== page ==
Tuesday, January 31, 2017

Thousands still without power after New Brunswick ice storm

New Brunswick Power continues to work through a tangled mess of wires and poles after a significant ice storm last week left 200,000 in the dark. Hydro Quebec has sent 25 crews to assist.
Nearly 12,000 customers with New Brunswick Power remain in the dark after a brutal ice storm last week. The storm in question, was the same system that gave freezing rain to Montreal on January 24. Eastern New Brunswick, and particularly the Acadian Peninsula bore the brunt of the storm with 25 to 40mm of freezing rain. The weight of the ice toppled thousands of trees and hydro poles, taking down electrical wires with them. At the height of the storm over 200,000 customers were in the dark. In the last 24 hours that number has dropped considerably, but it will be several more days before the most isolated regions can be reconnected to the grid. Damage was quite significant to infrastructure, as a result repairs are taking longer than expected. The Canadian Armed Forces have sent in 200 personal from CFB Gagetown to help clear streets and distribute food and water. Hydro Quebec has 25 crews in New Brunswick to help with the restoration process. The outage is now the longest and most significant in New Brunswick Power history, surpassing that of Tropical Storm Arthur in July 2014. Two fatalities and dozens of injuries have been reported from carbon monoxide poisoning. Temperatures have been cold, making it difficult and dangerous for residents without heat.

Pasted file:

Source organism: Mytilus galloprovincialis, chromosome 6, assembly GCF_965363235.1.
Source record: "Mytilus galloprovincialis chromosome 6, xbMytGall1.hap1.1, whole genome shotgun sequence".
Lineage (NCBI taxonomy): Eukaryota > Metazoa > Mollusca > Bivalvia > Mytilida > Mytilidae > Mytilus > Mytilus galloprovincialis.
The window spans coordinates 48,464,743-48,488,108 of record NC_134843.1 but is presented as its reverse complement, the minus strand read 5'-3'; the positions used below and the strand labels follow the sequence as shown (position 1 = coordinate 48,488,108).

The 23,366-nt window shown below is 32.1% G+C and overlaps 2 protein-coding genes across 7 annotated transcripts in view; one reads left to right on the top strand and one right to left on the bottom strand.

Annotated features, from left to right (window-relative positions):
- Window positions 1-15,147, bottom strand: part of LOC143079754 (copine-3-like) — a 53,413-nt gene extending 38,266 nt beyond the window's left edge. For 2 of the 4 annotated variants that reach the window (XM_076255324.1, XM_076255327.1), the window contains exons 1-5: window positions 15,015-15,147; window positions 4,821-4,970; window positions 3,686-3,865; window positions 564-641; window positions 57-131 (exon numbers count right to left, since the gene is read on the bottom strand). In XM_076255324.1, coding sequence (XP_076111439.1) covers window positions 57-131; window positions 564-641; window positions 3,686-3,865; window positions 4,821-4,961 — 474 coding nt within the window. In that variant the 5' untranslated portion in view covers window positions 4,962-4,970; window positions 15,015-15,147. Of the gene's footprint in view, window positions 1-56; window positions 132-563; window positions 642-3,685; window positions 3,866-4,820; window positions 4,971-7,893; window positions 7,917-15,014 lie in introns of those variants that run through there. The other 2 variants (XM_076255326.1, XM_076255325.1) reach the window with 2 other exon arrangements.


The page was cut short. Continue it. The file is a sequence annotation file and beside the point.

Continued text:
New Brunswick Power Photos
January 2017 - top 5 warmest for Montreal
Meanwhile the weather in southern Quebec has turned noticeably colder this week, including an overnight low of minus 20C (-4F) on Tuesday morning. A weak clipper system will move across New England tonight giving Montreal less than 5cm of snow. Temperatures will remain chilly into the upcoming weekend. As it stands, January 2017 will be among the top 5 warmest on record for Montreal. The average temperature for the month will settle in close to -4.4C, well above the 30 year average of -9.7C. We managed below normal snowfall for the month, 42.3cm, but above normal rainfall with 35.7mm. Winds were gusty all month, with a peak gust of 93km/h on January 11. Cloudy, dreary, windy and mild best describes the month, let's see what February has to offer.

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